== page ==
I came across this example of location intelligence and GIS reporting today, and thought it worthy of discussion. This is a good topical example of maps used as a data visualization, and there are some good and bad points to how this mapping visualization has been used.
The good points:
Use of % change as the metric. (well except for the Monthly stress level)
With maps you always have to be careful about the proportion of the population in each region. Using a % change makes the heat map relative and removes population distortion.
Great use of a time slider for the monthly rate chart. But why not use it in the monthly change?
The use of blue and brown colors to depict positive change versus negative change was really good.
Stuff I did not like
It took me a while to get used to the legend. A reduction in the level of stress is a good thing but was labeled on the negative side of the axis. This was hard to interpret – I kept wanting to good stuff to be on the right side of the legend.
Non-Relative Metric – Monthly Stress rate
Whilst this is not a bad metric the visualization of it is poor. Firstly they use the ‘negative color brown’ used for the change metrics to depict any level of stress. So when using the time slider to move between months it all looks bad but the annual change map shows things improving.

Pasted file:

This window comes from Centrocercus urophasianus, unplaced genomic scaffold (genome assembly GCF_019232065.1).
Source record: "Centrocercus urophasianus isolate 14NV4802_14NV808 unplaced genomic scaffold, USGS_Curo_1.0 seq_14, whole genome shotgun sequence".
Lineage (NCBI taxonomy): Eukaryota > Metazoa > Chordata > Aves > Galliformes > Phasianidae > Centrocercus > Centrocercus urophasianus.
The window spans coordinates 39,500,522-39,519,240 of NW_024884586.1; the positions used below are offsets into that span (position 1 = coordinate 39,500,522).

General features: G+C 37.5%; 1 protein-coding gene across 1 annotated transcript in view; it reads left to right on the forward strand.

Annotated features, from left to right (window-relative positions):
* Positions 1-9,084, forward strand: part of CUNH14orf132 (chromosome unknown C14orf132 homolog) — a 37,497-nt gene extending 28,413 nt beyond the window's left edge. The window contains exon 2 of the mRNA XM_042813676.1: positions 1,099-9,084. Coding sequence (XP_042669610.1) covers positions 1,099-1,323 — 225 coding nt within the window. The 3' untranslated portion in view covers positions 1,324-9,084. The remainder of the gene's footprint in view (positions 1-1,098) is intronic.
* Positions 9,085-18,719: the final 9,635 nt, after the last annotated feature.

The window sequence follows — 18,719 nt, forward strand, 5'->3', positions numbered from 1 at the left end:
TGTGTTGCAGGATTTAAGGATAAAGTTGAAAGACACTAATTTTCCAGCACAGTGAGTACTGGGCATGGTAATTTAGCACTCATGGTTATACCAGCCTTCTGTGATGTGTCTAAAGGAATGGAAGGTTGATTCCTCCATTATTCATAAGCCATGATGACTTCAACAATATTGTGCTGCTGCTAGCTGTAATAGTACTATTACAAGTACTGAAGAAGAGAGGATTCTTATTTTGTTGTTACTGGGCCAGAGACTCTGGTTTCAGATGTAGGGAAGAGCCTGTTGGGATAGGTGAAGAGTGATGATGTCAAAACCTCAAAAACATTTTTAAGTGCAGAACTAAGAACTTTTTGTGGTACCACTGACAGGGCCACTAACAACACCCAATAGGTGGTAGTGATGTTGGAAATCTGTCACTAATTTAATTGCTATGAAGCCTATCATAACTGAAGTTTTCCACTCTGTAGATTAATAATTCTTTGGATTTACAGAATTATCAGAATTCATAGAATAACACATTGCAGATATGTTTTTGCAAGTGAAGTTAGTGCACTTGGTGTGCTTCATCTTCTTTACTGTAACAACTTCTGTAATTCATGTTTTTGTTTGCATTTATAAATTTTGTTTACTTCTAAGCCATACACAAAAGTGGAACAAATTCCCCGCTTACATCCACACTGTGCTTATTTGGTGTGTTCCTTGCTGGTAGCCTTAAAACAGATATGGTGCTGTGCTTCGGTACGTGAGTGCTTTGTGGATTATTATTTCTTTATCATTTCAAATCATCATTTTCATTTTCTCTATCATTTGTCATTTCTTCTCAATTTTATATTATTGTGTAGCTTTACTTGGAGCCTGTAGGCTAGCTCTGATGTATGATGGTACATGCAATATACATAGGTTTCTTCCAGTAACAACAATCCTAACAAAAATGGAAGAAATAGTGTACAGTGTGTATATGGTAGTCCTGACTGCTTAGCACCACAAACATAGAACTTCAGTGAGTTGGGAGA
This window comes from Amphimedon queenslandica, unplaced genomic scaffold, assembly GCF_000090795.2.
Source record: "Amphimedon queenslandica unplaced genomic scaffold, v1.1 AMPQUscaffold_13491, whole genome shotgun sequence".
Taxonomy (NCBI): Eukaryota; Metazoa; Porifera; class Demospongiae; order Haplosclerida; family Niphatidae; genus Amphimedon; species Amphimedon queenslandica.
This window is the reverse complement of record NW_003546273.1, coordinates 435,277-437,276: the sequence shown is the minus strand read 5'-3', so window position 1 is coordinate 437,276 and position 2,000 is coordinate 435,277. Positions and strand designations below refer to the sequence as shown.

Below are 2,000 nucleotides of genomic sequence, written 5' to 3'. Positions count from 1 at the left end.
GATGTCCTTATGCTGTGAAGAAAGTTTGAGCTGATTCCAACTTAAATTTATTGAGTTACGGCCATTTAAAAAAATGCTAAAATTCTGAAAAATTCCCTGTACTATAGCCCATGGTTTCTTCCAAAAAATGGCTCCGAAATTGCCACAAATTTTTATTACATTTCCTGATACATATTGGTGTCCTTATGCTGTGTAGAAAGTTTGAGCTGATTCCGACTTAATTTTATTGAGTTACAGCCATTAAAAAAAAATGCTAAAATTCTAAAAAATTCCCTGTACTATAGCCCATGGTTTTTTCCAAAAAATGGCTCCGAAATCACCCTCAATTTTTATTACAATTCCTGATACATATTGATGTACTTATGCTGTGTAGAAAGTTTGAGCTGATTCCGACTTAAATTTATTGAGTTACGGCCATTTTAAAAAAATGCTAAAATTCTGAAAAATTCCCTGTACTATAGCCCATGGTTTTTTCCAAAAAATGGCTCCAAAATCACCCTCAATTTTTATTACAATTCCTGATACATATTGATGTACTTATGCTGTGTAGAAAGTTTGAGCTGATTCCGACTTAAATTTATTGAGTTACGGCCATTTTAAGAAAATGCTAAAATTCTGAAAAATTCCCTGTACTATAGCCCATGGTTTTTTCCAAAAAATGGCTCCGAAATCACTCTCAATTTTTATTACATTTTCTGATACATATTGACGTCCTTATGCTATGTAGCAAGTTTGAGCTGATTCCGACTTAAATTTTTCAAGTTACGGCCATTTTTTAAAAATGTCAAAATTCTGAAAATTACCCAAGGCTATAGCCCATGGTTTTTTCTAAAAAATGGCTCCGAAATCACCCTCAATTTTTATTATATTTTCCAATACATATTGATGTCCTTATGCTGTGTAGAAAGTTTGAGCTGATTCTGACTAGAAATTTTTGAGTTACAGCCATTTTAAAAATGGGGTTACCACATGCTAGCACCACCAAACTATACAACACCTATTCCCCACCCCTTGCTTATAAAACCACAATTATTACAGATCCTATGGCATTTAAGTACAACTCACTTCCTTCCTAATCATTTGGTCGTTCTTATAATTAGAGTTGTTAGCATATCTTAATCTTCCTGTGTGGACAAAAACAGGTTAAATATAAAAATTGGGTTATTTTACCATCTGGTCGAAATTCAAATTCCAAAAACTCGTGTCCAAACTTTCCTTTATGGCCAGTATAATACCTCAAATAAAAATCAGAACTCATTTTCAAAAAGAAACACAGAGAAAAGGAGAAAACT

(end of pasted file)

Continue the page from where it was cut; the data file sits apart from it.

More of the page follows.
Also this should have been a metric relative to the long-term norm. There will always be some level of unemployment etc but how does the current period compare to a normative value so that you can get a sense of the degree to which it differs.
The zoom-in was arbitrary. Would have been good to been able to select the point on the map to zoom into.
Impact on the economy
By looking at the stress level of the county you do not know the impact on the total economy. So this is a micro view with no way to extrapolate to macro one.
However, all said and done the good news is that things are on the improve in the US economy.